History of contact with the criminal justice system

2.3        Understanding the history of incarceration of Aboriginal and Torres Strait Islander people, as well as the relationship of incarceration with other governmental modes of regulation, enables an appreciation of the complexity of addressing the over-representation of Aboriginal and Torres Strait Islander peoples in the contemporary criminal justice system. Professor Russell Hogg has argued that to make sense of the high levels of Aboriginal incarceration, ‘it is necessary to connect it to other forms of regulation of the Aboriginal population’. However, as Hogg has further noted, this ‘cannot be approached as a linear succession or smooth progression from one mode of regulation to another’.[1]

Early years of British settlement

2.4        The Colony of New South Wales was said to be established, in legal terms, by settlement or occupancy, rather than by cession or conquest. The significance of this for the application of law to both Aboriginal and non-Indigenous people in the new colony was explained by Deane and Gaudron JJ in Mabo v Queensland [No 2] (Mabo [No 2]), the landmark decision recognising the survival of native title rights and interests in Australia:

once the establishment of the Colony was complete on 7 February 1788, the English common law, adapted to meet the circumstances of the new Colony, automatically applied throughout the whole of the Colony as the domestic law except to the extent (if at all) that the act of State establishing the Colony overrode it. Thereafter, within the Colony, both the Crown and its subjects, old and new, were bound by that common law.[2]

2.5        Thus, Aboriginal people, with their own systems of law, were immediately and unilaterally held to be subject to a foreign system of law, including the criminal law.[3]

2.6        Deane and Gaudron JJ went on to set out the practical reality of settlement for Aboriginal people:

The first days of the Colony were peaceful in so far as the Aboriginal inhabitants were concerned. They gave up, without dispute, the lands initially occupied by, and in connexion with, the penal camp.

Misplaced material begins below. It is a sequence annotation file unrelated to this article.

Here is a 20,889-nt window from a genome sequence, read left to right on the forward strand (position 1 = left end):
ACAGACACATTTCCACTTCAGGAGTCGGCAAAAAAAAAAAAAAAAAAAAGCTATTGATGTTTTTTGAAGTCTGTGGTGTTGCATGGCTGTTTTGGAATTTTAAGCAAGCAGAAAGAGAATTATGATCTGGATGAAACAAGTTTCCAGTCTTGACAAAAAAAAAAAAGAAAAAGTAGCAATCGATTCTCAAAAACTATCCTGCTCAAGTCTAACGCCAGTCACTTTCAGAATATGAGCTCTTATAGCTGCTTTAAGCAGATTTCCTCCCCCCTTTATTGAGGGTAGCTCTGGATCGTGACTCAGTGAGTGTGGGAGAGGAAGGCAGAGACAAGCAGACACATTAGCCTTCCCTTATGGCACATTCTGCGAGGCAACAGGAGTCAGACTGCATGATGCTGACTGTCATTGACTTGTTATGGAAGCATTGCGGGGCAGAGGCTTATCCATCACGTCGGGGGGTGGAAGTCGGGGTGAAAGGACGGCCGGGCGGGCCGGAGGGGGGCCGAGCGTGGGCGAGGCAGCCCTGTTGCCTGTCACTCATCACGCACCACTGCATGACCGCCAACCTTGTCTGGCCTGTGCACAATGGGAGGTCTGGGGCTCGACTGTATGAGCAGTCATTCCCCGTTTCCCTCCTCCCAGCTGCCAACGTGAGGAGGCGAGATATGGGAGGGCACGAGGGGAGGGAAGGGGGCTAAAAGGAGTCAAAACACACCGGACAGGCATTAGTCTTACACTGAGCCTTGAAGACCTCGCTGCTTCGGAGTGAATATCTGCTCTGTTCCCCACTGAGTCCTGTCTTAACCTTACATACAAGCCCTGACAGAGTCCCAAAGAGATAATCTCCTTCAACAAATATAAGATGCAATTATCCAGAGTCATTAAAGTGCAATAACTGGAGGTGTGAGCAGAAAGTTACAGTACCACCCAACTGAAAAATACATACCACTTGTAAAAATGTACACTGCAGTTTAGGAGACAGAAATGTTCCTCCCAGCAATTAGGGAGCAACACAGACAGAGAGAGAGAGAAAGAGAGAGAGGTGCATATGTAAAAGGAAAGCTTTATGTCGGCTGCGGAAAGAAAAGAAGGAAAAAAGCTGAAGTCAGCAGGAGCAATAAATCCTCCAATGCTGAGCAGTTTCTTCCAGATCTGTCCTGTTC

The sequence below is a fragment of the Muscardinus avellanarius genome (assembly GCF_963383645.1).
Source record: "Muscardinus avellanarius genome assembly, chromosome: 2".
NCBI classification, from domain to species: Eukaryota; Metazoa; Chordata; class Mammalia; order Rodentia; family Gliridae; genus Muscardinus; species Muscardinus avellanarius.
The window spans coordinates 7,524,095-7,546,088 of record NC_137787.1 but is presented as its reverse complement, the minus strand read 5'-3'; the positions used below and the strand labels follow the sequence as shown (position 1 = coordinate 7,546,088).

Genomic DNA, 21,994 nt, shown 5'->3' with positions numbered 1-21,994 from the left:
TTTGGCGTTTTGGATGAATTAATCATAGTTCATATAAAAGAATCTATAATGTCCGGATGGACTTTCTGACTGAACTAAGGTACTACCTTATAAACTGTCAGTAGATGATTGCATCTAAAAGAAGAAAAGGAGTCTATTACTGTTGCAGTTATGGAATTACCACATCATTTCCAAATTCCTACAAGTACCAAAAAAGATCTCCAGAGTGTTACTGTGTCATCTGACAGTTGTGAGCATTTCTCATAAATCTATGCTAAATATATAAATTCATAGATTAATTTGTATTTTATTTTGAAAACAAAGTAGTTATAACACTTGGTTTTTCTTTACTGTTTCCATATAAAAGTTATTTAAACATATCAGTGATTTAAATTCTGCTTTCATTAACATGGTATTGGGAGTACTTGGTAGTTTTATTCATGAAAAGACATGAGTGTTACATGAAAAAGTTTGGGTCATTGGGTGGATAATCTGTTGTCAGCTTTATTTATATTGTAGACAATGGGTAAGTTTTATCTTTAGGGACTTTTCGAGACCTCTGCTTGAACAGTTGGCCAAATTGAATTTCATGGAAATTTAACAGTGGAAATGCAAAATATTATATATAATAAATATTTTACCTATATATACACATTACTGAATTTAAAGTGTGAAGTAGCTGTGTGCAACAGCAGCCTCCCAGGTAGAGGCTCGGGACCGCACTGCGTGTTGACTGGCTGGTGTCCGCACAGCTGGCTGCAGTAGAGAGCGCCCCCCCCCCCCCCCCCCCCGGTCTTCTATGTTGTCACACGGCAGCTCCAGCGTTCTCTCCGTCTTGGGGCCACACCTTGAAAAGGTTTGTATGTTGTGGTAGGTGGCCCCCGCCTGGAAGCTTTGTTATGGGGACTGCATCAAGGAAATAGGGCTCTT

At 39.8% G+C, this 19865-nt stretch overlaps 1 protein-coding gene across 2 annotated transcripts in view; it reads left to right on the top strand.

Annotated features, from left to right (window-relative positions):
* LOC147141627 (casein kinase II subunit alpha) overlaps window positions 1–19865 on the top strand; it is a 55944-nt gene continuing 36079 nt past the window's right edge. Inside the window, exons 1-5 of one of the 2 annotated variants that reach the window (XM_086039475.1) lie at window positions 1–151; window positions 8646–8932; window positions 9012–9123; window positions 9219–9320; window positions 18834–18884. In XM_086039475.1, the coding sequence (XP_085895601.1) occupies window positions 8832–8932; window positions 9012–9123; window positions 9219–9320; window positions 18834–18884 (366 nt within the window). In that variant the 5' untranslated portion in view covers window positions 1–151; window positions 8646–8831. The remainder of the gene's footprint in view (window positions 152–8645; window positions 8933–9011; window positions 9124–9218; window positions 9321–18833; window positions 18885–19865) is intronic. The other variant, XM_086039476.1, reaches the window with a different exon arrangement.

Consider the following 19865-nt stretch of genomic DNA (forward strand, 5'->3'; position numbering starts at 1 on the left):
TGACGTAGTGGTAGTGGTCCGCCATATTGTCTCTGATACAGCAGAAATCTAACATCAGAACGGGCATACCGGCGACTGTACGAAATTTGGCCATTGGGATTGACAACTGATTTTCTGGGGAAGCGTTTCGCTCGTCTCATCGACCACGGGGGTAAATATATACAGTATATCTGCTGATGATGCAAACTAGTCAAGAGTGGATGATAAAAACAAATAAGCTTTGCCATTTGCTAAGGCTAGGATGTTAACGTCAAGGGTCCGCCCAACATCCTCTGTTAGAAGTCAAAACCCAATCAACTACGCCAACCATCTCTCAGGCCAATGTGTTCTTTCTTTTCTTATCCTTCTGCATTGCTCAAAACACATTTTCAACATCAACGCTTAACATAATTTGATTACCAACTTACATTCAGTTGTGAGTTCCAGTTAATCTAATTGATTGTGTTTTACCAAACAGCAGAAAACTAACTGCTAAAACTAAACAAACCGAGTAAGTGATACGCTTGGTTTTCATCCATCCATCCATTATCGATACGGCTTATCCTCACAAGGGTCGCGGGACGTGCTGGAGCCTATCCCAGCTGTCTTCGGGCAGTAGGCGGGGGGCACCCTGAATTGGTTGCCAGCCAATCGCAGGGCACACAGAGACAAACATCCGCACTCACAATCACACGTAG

As time passed, the connection between different tribes or groups and particular areas of land began to emerge. The Europeans took possession of more and more of the lands in the areas nearest to Sydney Cove. Inevitably, the Aborigines resented being dispossessed. Increasingly there was violence as they sought to retain, or continue to use, their traditional lands.[4]

2.7        The expansion of settlement brought with it continued dispossession of Aboriginal peoples.[5] Resistance by Aboriginal people was often met with violence. Though they were notionally British subjects, violence against Aboriginal people was not often punished, both because of attitudes toward Aboriginal people, and the fact that settlement often proceeded ahead of colonial authority.[6]

2.8        While the general body of British law was considered to apply in the new colony, the application of criminal laws to Aboriginal people was less clear, especially where offences were committed by one Aboriginal person against another Aboriginal person.[7] Hogg has suggested that the primary concern of colonial authority was less on ‘the space of contact’ between settler and Aboriginal people than violence inter se.[8]

2.9        In the early years of British settlement, Aboriginal people were not frequently subject to imprisonment. Professor Mark Finnane has observed that this can be explained by the fact that, while Aboriginal people were being dispossessed of their land,

prisons were originally of limited importance in that process. Imprisonment, after all, is a legalised detention for the trial or punishment of offenders. It operated within the common law assumptions of a jurisdiction over subjects sharing a common heritage. The ambiguous legal position of Aborigines, and the state of guerilla warfare on the frontiers, meant that the prisons of the settled parts of Australia were largely filled by the new settlers, not by those who were being colonised.[9]

2.10     However, rates of imprisonment of Aboriginal people in the early years of settlement varied across the country, largely corresponding to the spread of European occupation: